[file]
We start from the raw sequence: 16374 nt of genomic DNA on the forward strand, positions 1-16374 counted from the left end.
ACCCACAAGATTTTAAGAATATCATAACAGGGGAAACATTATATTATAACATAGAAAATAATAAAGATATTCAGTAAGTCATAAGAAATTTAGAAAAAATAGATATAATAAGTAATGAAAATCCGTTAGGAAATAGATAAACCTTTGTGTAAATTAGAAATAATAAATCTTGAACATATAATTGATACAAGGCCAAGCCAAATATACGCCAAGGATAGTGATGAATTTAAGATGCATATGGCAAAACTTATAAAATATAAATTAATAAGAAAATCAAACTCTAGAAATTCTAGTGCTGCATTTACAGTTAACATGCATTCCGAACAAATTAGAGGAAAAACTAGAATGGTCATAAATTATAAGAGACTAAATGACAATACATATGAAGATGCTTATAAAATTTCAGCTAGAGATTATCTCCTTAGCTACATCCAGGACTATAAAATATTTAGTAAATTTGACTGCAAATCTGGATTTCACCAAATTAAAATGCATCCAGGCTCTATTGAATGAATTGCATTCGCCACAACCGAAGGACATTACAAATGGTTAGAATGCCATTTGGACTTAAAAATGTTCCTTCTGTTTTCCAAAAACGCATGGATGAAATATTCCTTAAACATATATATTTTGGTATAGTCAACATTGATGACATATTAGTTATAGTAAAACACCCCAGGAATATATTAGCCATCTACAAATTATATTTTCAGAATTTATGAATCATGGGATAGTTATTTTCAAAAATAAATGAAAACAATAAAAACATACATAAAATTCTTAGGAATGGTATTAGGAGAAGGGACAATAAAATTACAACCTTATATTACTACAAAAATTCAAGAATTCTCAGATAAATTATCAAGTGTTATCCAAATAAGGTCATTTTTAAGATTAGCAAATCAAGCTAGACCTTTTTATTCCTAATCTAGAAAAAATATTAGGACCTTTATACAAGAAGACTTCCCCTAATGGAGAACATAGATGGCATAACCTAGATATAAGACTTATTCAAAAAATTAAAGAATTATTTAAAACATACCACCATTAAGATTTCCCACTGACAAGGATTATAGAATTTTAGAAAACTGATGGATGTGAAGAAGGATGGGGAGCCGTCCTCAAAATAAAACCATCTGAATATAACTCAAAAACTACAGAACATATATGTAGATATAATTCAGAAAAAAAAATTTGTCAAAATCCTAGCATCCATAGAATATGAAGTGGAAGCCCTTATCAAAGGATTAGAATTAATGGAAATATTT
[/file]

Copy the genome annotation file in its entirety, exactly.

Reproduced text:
We start from the raw sequence: 16374 nt of genomic DNA on the forward strand, positions 1-16374 counted from the left end.
ACCCACAAGATTTTAAGAATATCATAACAGGGGAAACATTATATTATAACATAGAAAATAATAAAGATATTCAGTAAGTCATAAGAAATTTAGAAAAAATAGATATAATAAGTAATGAAAATCCGTTAGGAAATAGATAAACCTTTGTGTAAATTAGAAATAATAAATCTTGAACATATAATTGATACAAGGCCAAGCCAAATATACGCCAAGGATAGTGATGAATTTAAGATGCATATGGCAAAACTTATAAAATATAAATTAATAAGAAAATCAAACTCTAGAAATTCTAGTGCTGCATTTACAGTTAACATGCATTCCGAACAAATTAGAGGAAAAACTAGAATGGTCATAAATTATAAGAGACTAAATGACAATACATATGAAGATGCTTATAAAATTTCAGCTAGAGATTATCTCCTTAGCTACATCCAGGACTATAAAATATTTAGTAAATTTGACTGCAAATCTGGATTTCACCAAATTAAAATGCATCCAGGCTCTATTGAATGAATTGCATTCGCCACAACCGAAGGACATTACAAATGGTTAGAATGCCATTTGGACTTAAAAATGTTCCTTCTGTTTTCCAAAAACGCATGGATGAAATATTCCTTAAACATATATATTTTGGTATAGTCAACATTGATGACATATTAGTTATAGTAAAACACCCCAGGAATATATTAGCCATCTACAAATTATATTTTCAGAATTTATGAATCATGGGATAGTTATTTTCAAAAATAAATGAAAACAATAAAAACATACATAAAATTCTTAGGAATGGTATTAGGAGAAGGGACAATAAAATTACAACCTTATATTACTACAAAAATTCAAGAATTCTCAGATAAATTATCAAGTGTTATCCAAATAAGGTCATTTTTAAGATTAGCAAATCAAGCTAGACCTTTTTATTCCTAATCTAGAAAAAATATTAGGACCTTTATACAAGAAGACTTCCCCTAATGGAGAACATAGATGGCATAACCTAGATATAAGACTTATTCAAAAAATTAAAGAATTATTTAAAACATACCACCATTAAGATTTCCCACTGACAAGGATTATAGAATTTTAGAAAACTGATGGATGTGAAGAAGGATGGGGAGCCGTCCTCAAAATAAAACCATCTGAATATAACTCAAAAACTACAGAACATATATGTAGATATAATTCAGAAAAAAAAATTTGTCAAAATCCTAGCATCCATAGAATATGAAGTGGAAGCCCTTATCAAAGGATTAGAATTAATGGAAATATTT